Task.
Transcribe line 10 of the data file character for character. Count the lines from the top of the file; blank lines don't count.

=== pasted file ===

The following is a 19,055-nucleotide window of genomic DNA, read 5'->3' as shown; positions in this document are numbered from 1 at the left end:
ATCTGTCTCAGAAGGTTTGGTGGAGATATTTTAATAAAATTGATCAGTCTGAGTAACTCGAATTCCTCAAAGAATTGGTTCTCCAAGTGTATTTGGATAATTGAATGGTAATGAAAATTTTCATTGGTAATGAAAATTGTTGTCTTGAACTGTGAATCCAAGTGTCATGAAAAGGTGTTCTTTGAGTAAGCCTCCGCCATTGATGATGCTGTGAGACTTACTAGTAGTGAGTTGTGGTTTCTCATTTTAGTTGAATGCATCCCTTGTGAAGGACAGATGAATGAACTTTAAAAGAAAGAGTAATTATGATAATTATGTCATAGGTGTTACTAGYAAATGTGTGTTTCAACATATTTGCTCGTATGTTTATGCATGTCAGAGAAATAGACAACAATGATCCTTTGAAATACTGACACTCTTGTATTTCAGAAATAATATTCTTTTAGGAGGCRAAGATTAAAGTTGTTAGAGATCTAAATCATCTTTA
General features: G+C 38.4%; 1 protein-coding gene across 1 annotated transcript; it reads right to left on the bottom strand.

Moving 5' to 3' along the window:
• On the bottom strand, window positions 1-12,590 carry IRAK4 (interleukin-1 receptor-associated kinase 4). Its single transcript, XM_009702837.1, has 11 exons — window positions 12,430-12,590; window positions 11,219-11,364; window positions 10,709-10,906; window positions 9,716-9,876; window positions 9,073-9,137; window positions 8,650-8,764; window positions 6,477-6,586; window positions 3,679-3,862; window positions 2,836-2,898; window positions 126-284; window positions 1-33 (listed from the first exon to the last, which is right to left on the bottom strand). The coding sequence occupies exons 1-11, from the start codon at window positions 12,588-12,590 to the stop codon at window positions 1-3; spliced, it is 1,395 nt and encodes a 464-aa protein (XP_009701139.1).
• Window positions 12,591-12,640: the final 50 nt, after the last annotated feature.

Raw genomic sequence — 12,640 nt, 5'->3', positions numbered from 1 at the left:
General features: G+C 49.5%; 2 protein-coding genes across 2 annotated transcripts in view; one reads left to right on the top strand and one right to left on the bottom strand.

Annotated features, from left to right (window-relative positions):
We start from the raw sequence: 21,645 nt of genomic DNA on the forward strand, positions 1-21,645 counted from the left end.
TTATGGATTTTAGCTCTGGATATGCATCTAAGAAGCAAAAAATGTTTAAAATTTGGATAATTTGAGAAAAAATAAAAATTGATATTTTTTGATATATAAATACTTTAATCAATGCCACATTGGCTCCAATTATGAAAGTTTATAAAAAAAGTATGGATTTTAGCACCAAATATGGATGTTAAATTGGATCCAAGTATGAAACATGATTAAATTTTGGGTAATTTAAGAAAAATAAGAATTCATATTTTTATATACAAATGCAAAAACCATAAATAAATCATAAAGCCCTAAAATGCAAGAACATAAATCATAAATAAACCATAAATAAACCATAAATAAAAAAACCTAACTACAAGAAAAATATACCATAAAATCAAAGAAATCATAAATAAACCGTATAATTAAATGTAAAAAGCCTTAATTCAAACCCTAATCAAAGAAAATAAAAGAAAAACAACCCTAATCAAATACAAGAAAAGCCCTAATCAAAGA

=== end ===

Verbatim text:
We start from the raw sequence: 21,645 nt of genomic DNA on the forward strand, positions 1-21,645 counted from the left end.